Poles, Jews, and the Politics of Nationality: The Bund and the Polish Socialist Party in Late Tsarist Russia, 1892–1914

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Univ of Wisconsin Press, Jan 26, 2004 - History - 378 pages
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The Jewish experience on Polish lands is often viewed backwards through the lens of the Holocaust and the ethnic rivalries that escalated in the period between the two world wars. Critical to the history of Polish-Jewish relations, however, is the period prior to World War I when the emergence of mass electoral politics in Czarist Russia led to the consolidation of modern political parties. Using sources published in Polish, Yiddish, Hebrew, and Russian, Joshua D. Zimmerman has compiled a full-length English-language study of the relations between the two dominant progressive movements in Russian Poland. He examines the Polish Socialist Party (PPS), which sought social emancipation and equal civil rights for minority nationalities, including Jews, under a democratic Polish republic, and the Jewish Labor Bund, which declared that Jews were a nation distinct from Poles and Russians and advocated cultural autonomy. By 1905, the PPS abandoned its call for Jewish assimilation, and recognized Jews as a separate nationality. Zimmerman demonstrates persuasively that Polish history in Czarist Russia cannot be fully understood without studying the Jewish influence and that Jewish history was equally infused with the Polish influence.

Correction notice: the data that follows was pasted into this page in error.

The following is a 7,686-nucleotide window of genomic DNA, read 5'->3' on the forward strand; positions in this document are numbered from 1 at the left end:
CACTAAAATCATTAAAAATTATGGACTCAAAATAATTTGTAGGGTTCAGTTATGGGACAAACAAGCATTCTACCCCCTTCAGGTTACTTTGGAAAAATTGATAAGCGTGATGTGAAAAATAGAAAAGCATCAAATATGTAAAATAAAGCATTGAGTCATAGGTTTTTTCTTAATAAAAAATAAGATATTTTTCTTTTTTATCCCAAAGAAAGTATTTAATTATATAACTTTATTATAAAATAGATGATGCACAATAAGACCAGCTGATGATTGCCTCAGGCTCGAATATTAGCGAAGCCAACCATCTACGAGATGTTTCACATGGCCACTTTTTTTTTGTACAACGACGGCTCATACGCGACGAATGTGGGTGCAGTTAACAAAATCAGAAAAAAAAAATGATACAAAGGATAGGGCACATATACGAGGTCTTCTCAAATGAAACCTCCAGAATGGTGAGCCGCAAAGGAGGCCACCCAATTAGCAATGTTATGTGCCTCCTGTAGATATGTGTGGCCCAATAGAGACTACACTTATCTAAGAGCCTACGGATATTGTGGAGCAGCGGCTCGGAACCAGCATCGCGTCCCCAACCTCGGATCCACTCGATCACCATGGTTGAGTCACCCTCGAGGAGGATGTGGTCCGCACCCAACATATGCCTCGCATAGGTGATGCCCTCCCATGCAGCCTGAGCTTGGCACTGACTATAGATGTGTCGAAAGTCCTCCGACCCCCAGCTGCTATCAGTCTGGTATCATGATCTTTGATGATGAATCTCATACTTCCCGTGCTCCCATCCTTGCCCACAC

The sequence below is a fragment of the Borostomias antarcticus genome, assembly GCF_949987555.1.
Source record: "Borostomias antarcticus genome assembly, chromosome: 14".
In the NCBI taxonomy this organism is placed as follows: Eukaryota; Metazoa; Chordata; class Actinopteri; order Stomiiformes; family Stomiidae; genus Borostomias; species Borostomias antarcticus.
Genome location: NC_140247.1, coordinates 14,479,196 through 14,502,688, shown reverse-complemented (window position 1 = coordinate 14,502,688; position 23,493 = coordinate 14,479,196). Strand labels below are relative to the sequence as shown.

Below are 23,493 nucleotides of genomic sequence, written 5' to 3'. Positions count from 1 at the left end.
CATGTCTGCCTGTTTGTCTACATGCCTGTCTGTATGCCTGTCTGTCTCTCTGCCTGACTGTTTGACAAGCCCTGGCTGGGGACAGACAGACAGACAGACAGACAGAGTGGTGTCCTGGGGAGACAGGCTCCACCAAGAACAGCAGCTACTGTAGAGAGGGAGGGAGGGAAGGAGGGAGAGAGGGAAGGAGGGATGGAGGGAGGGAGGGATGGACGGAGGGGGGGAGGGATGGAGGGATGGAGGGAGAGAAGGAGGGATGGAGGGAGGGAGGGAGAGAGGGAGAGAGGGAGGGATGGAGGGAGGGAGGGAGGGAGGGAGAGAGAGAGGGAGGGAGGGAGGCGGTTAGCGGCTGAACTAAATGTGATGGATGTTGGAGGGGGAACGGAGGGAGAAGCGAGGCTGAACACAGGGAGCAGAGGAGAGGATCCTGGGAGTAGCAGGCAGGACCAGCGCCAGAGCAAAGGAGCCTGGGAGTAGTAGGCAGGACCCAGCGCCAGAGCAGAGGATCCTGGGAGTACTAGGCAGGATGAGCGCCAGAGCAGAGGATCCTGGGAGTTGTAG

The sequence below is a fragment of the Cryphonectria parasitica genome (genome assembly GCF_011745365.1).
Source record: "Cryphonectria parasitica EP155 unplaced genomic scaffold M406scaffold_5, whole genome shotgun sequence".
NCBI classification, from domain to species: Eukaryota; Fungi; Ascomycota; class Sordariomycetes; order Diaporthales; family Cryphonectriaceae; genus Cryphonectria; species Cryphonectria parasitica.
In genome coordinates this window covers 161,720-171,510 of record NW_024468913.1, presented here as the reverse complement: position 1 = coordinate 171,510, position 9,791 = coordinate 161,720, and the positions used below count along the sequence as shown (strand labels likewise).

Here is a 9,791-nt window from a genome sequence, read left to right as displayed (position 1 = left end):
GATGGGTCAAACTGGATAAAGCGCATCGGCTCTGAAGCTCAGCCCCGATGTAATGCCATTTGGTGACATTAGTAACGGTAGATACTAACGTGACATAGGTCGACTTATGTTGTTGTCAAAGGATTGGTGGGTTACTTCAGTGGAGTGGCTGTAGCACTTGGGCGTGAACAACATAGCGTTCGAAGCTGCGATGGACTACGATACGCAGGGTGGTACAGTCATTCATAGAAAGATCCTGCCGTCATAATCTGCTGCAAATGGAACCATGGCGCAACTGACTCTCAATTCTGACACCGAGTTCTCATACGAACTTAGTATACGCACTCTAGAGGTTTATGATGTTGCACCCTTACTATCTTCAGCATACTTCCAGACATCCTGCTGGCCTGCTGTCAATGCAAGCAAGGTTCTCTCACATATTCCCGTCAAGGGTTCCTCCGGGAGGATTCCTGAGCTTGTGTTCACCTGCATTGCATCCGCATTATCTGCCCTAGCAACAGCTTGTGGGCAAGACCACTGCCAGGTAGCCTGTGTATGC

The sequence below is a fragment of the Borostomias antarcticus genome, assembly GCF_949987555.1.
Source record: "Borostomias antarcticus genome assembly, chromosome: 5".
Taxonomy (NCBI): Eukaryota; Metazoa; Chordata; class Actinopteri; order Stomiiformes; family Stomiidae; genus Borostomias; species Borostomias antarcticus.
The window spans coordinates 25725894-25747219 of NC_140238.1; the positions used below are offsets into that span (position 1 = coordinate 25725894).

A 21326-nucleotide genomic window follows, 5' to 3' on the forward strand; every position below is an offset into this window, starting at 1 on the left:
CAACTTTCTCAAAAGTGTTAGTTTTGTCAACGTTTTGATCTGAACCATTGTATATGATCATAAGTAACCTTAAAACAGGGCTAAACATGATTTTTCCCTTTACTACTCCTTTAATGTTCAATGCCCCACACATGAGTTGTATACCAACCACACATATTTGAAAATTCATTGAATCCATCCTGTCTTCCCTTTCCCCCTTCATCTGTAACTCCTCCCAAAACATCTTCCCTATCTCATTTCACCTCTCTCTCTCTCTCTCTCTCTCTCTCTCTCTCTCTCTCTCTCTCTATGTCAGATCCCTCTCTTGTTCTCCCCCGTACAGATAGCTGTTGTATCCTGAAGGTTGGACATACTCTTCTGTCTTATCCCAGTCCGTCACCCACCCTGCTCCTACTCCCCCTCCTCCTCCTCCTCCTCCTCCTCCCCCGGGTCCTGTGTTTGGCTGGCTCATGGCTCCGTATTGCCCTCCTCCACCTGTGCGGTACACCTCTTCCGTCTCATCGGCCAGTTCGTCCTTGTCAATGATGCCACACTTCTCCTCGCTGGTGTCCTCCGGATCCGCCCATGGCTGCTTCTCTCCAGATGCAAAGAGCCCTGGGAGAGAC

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1 Industrialization and the Rise of the Polish Socialist Party in Tsarist Russia 189297
2 The First Sproutings of the Jewish Socialist Movement 189095
The Spread of the Jewish Movement to Warsaw 189597
The Formation of the Jewish Labor Bund 189798
The Turn to a National Program 18991901
The First Years of the PPS Yiddish Press 18981902
The PPS and Its Jewish Section 19024
The Bund in the Period of Revolutionary Defeat 190711
10 The PPS and the Jewish Question on the Eve of the First World War

8 The 1905 Revolution in Russia and the Transformation of PPSBund Relations

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Page xv - The Julian calendar was twelve days behind the Gregorian in the nineteenth century and thirteen days behind in the twentieth century. The...
Page xii - Research for this chapter was supported in part by a grant from the International Research and Exchanges Board (IREX), with funds provided by the National Endowment for the Humanities and the United States Department of State, which administers the Russian, Eurasian, and East European Research Program (Title VIII).
Page 22 - The Polish Socialist Party, as the political organization of the Polish labor class, struggling for liberation from the yoke of capitalism, strives above all to overthrow the present political slavery and to obtain power for the proletariat. In this striving its aim is: An independent Democratic Republic, based on the following principles : POLITICAL 1. Direct, universal and secret suffrage, a people's legislation conceived as both sanctional and initiative; 2.

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About the author (2004)

Joshua D. Zimmerman is assistant professor of East European Jewish history and holds the Eli and Diana Zborowski Chair in Interdisciplinary Holocaust Studies at Yeshiva University.

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